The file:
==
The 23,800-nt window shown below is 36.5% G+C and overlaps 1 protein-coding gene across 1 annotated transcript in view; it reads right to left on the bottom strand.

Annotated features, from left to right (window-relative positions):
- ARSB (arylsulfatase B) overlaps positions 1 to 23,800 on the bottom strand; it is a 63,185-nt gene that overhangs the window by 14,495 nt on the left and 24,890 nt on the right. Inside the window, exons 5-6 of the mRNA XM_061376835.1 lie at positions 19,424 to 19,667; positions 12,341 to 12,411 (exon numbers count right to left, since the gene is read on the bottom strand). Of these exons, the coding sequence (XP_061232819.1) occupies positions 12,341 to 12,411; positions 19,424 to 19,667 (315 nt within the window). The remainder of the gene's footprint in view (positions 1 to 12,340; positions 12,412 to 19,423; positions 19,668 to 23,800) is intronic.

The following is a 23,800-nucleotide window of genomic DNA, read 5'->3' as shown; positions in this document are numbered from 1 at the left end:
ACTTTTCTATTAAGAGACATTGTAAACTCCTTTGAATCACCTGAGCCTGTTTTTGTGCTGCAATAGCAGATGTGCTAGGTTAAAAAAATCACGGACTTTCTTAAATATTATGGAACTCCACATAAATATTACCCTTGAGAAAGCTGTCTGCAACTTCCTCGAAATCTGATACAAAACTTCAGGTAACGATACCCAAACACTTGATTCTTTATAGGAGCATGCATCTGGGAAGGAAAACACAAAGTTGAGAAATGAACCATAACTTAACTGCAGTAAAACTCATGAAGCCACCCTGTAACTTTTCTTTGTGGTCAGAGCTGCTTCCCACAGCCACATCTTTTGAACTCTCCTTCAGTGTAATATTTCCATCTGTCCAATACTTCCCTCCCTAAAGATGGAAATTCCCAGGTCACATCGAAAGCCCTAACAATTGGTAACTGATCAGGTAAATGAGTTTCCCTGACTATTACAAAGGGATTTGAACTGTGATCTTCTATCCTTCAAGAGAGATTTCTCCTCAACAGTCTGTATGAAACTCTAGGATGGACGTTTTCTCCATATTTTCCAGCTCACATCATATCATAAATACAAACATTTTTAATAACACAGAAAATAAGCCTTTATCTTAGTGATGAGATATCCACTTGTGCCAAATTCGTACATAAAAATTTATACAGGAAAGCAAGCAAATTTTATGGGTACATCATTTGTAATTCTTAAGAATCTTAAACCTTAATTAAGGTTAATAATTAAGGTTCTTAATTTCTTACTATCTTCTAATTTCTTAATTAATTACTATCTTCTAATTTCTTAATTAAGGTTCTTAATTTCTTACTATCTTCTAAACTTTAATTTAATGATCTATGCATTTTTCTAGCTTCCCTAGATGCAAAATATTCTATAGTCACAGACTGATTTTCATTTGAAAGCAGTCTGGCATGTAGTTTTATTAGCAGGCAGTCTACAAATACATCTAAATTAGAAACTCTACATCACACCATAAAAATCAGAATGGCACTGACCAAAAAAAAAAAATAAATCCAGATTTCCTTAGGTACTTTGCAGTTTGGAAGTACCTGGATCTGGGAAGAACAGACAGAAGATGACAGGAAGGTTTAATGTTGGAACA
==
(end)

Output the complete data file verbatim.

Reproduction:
The 23,800-nt window shown below is 36.5% G+C and overlaps 1 protein-coding gene across 1 annotated transcript in view; it reads right to left on the bottom strand.

Annotated features, from left to right (window-relative positions):
- ARSB (arylsulfatase B) overlaps positions 1 to 23,800 on the bottom strand; it is a 63,185-nt gene that overhangs the window by 14,495 nt on the left and 24,890 nt on the right. Inside the window, exons 5-6 of the mRNA XM_061376835.1 lie at positions 19,424 to 19,667; positions 12,341 to 12,411 (exon numbers count right to left, since the gene is read on the bottom strand). Of these exons, the coding sequence (XP_061232819.1) occupies positions 12,341 to 12,411; positions 19,424 to 19,667 (315 nt within the window). The remainder of the gene's footprint in view (positions 1 to 12,340; positions 12,412 to 19,423; positions 19,668 to 23,800) is intronic.

The following is a 23,800-nucleotide window of genomic DNA, read 5'->3' as shown; positions in this document are numbered from 1 at the left end:
ACTTTTCTATTAAGAGACATTGTAAACTCCTTTGAATCACCTGAGCCTGTTTTTGTGCTGCAATAGCAGATGTGCTAGGTTAAAAAAATCACGGACTTTCTTAAATATTATGGAACTCCACATAAATATTACCCTTGAGAAAGCTGTCTGCAACTTCCTCGAAATCTGATACAAAACTTCAGGTAACGATACCCAAACACTTGATTCTTTATAGGAGCATGCATCTGGGAAGGAAAACACAAAGTTGAGAAATGAACCATAACTTAACTGCAGTAAAACTCATGAAGCCACCCTGTAACTTTTCTTTGTGGTCAGAGCTGCTTCCCACAGCCACATCTTTTGAACTCTCCTTCAGTGTAATATTTCCATCTGTCCAATACTTCCCTCCCTAAAGATGGAAATTCCCAGGTCACATCGAAAGCCCTAACAATTGGTAACTGATCAGGTAAATGAGTTTCCCTGACTATTACAAAGGGATTTGAACTGTGATCTTCTATCCTTCAAGAGAGATTTCTCCTCAACAGTCTGTATGAAACTCTAGGATGGACGTTTTCTCCATATTTTCCAGCTCACATCATATCATAAATACAAACATTTTTAATAACACAGAAAATAAGCCTTTATCTTAGTGATGAGATATCCACTTGTGCCAAATTCGTACATAAAAATTTATACAGGAAAGCAAGCAAATTTTATGGGTACATCATTTGTAATTCTTAAGAATCTTAAACCTTAATTAAGGTTAATAATTAAGGTTCTTAATTTCTTACTATCTTCTAATTTCTTAATTAATTACTATCTTCTAATTTCTTAATTAAGGTTCTTAATTTCTTACTATCTTCTAAACTTTAATTTAATGATCTATGCATTTTTCTAGCTTCCCTAGATGCAAAATATTCTATAGTCACAGACTGATTTTCATTTGAAAGCAGTCTGGCATGTAGTTTTATTAGCAGGCAGTCTACAAATACATCTAAATTAGAAACTCTACATCACACCATAAAAATCAGAATGGCACTGACCAAAAAAAAAAAATAAATCCAGATTTCCTTAGGTACTTTGCAGTTTGGAAGTACCTGGATCTGGGAAGAACAGACAGAAGATGACAGGAAGGTTTAATGTTGGAACA